and there will be a little bit of a political negotiation, and we'll hand it over to them obviously proved misguided. do you think it would've been different had we not decided to get rid of the entire saddam army and the de-ba'athification process? these were-- these were huge mistakes. we used to have a question on the operation center wall when i was a division commander in other positions, and it asked: "will this operation take more bad guys off the street than it creates by its conduct?" and the same is true of policies. and the fact is that firing the military without telling them what their future was. again, you're going to have to demobilize at some point, it was a jobs program for generals and cronies and so on. but nonetheless, you can't fire them and not tell them what their future is. they all went-- took weapons home, so we now had basically riots on the streets for five weeks until they finally announced the stipend program. enormous damage. and then the de-ba'athification-- so the ba'ath party, which used to run the country-- this meant you're taking tens of thousands of people,
and there's no reconciliation process agreed. so you've just created tens of thousands of people whose incentive is to oppose in iraq, rather than they support that party. now, you led the effort to get control of mosul. is that right? we were in baghdad, which is where we'd been told we were going to end up. and then all of a sudden, we got this sort of emergency order to get up to mosul. it's out of control. there's a small u.s. unit up there. there'd been 17 civilians killed in responding to a riot. so within about 36 hours or so, we did one of the biggest air assaults in history up to mosul. we had 250 helicopters or so in the 101st airborne. we immediately blanketed the city with our soldiers. just literally pushed right into the city, calmed it down, stopped the looting and all the rest of that, and then gradually took control of it. and then we actually had an interim government up there within two weeks of arriving. it was going pretty well, actually. things were moving along, and then this double whammy of firing the military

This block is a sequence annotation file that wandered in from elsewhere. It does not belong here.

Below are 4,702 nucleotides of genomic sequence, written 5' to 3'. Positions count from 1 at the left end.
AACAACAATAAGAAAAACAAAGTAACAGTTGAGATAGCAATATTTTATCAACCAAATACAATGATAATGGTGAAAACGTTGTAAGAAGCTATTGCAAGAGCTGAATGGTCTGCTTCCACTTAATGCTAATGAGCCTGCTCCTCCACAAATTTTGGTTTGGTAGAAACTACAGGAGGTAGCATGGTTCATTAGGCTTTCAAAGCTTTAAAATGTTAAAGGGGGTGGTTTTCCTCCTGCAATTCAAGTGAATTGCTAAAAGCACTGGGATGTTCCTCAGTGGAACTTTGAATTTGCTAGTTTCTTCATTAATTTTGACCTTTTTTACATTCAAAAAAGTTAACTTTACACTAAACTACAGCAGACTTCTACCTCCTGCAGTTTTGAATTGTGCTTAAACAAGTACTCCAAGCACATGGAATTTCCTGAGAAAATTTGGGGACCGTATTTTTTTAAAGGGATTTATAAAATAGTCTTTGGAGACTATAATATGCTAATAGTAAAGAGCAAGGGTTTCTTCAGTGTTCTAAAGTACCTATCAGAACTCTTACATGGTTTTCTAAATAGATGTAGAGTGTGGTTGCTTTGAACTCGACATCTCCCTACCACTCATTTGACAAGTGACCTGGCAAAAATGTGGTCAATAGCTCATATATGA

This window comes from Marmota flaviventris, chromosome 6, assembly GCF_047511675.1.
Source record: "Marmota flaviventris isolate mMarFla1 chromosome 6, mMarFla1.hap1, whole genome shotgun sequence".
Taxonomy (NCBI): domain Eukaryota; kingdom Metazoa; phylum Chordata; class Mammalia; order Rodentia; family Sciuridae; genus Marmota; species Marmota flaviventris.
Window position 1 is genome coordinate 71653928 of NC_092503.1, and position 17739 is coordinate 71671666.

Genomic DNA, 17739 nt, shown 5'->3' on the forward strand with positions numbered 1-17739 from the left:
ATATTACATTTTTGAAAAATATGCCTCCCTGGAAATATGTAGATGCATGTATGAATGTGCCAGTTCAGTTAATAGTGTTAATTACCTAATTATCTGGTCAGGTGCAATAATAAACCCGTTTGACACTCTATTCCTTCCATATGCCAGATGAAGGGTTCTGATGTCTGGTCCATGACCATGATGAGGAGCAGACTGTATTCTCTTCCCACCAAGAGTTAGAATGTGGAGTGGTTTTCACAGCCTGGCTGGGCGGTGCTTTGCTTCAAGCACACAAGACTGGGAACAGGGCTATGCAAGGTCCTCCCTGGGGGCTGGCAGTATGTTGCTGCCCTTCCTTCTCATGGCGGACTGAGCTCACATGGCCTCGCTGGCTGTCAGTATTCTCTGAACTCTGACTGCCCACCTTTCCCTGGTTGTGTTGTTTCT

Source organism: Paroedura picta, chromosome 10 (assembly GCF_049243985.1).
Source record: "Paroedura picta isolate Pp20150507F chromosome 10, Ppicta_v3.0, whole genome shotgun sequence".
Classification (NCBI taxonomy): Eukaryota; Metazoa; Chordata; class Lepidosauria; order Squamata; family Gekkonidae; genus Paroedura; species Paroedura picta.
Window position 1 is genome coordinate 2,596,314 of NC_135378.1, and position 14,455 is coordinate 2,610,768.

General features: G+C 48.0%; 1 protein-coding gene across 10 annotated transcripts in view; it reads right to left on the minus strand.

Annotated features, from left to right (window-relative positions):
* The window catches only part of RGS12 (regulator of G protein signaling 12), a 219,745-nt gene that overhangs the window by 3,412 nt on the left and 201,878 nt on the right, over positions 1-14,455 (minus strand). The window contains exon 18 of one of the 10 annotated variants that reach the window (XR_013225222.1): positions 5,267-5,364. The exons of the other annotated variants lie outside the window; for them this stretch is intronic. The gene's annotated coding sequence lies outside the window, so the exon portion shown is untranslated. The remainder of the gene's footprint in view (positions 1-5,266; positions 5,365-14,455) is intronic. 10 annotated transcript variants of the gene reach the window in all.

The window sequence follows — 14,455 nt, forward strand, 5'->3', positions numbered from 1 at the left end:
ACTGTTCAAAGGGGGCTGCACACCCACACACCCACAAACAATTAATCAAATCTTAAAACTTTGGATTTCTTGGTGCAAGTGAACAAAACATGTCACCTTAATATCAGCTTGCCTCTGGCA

without telling them their future and firing down the level four of the ba'ath party without a reconciliation process created a huge number of enemies within iraq. david: you may remember, i think early on in the war, it was thought that shock and awe would be all that was necessary. all we had to do was show a lot of missiles going off, and that was gonna be the end of the war. that concept doesn't really work. that didn't completely succeed. i think it did impose a little awe here and there, but, again, there were some folks certainly fighting, shooting at us. and we had casualties and lost heavy equipment and everything else. when president bush decided to invade iraq, in part it was because of the theory that they had weapons of mass destruction. right. and that information came from the cia, among other places. when you became the head of the cia, did you ever dig into it and say: "where did you get that information from?" you know, i didn't dig into that as much as i dug into some other issues, such as the use of enhanced interrogation techniques, something which i've personally opposed, for two reasons. one is i think it's wrong.
i think it's beyond the, if you will, international law and geneva convention and so forth. number two is i just don't think it's as effective as the so-called proponents of it believe it. you know, as jim mattis, again, colorfully said, you know: "give me a beer and a cigarette, and i'll get more information than by waterboarding." it's not quite that simple, but to put it, i guess, more simply, it would be that you wanna become the detainee's best friend in detention. the interrogator does. and i say this having been the commander who oversaw the holding of more detainees in iraq than at any other time, 27,000 of them. so we have some experience with what works with detainees, and treating them humanely while still eliciting information from them is the way to go about it. and then the most in afghanistan as well. now, you had never before had people working for you directly who were killed in combat. now, this experience, had people work for you. yeah. yeah. what was that like to have the command of people who were dying? it's-- you know, it's... it's a chilling experience, actually, the first time.